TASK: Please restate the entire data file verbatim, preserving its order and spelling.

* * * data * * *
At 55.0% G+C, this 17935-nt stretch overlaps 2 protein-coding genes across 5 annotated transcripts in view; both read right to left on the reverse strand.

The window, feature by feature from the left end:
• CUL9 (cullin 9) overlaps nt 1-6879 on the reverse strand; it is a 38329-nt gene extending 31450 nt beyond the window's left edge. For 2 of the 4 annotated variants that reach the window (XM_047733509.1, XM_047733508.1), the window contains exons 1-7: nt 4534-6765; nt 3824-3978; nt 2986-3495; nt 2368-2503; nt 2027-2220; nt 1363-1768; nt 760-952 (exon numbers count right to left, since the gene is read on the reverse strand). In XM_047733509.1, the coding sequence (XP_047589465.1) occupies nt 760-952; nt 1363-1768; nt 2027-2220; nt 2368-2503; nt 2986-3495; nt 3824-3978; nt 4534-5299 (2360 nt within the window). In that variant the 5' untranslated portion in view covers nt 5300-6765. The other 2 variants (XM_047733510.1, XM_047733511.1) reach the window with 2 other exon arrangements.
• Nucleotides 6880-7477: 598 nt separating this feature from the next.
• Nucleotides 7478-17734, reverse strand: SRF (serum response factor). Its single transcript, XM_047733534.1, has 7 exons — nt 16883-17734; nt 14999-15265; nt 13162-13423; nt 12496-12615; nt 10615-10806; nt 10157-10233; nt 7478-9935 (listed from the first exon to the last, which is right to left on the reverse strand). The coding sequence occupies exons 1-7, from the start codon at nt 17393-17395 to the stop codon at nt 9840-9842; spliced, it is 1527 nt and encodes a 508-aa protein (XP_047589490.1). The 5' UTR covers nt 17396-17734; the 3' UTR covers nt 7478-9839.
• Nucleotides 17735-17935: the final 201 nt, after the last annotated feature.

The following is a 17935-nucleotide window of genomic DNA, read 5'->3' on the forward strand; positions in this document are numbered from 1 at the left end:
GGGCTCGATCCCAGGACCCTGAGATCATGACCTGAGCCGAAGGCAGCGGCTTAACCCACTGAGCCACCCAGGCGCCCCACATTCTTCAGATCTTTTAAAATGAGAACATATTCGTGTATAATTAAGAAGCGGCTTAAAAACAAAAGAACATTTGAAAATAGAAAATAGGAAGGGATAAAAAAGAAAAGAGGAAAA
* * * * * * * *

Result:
At 55.0% G+C, this 17935-nt stretch overlaps 2 protein-coding genes across 5 annotated transcripts in view; both read right to left on the reverse strand.

The window, feature by feature from the left end:
• CUL9 (cullin 9) overlaps nt 1-6879 on the reverse strand; it is a 38329-nt gene extending 31450 nt beyond the window's left edge. For 2 of the 4 annotated variants that reach the window (XM_047733509.1, XM_047733508.1), the window contains exons 1-7: nt 4534-6765; nt 3824-3978; nt 2986-3495; nt 2368-2503; nt 2027-2220; nt 1363-1768; nt 760-952 (exon numbers count right to left, since the gene is read on the reverse strand). In XM_047733509.1, the coding sequence (XP_047589465.1) occupies nt 760-952; nt 1363-1768; nt 2027-2220; nt 2368-2503; nt 2986-3495; nt 3824-3978; nt 4534-5299 (2360 nt within the window). In that variant the 5' untranslated portion in view covers nt 5300-6765. The other 2 variants (XM_047733510.1, XM_047733511.1) reach the window with 2 other exon arrangements.
• Nucleotides 6880-7477: 598 nt separating this feature from the next.
• Nucleotides 7478-17734, reverse strand: SRF (serum response factor). Its single transcript, XM_047733534.1, has 7 exons — nt 16883-17734; nt 14999-15265; nt 13162-13423; nt 12496-12615; nt 10615-10806; nt 10157-10233; nt 7478-9935 (listed from the first exon to the last, which is right to left on the reverse strand). The coding sequence occupies exons 1-7, from the start codon at nt 17393-17395 to the stop codon at nt 9840-9842; spliced, it is 1527 nt and encodes a 508-aa protein (XP_047589490.1). The 5' UTR covers nt 17396-17734; the 3' UTR covers nt 7478-9839.
• Nucleotides 17735-17935: the final 201 nt, after the last annotated feature.

The following is a 17935-nucleotide window of genomic DNA, read 5'->3' on the forward strand; positions in this document are numbered from 1 at the left end:
GGGCTCGATCCCAGGACCCTGAGATCATGACCTGAGCCGAAGGCAGCGGCTTAACCCACTGAGCCACCCAGGCGCCCCACATTCTTCAGATCTTTTAAAATGAGAACATATTCGTGTATAATTAAGAAGCGGCTTAAAAACAAAAGAACATTTGAAAATAGAAAATAGGAAGGGATAAAAAAGAAAAGAGGAAAA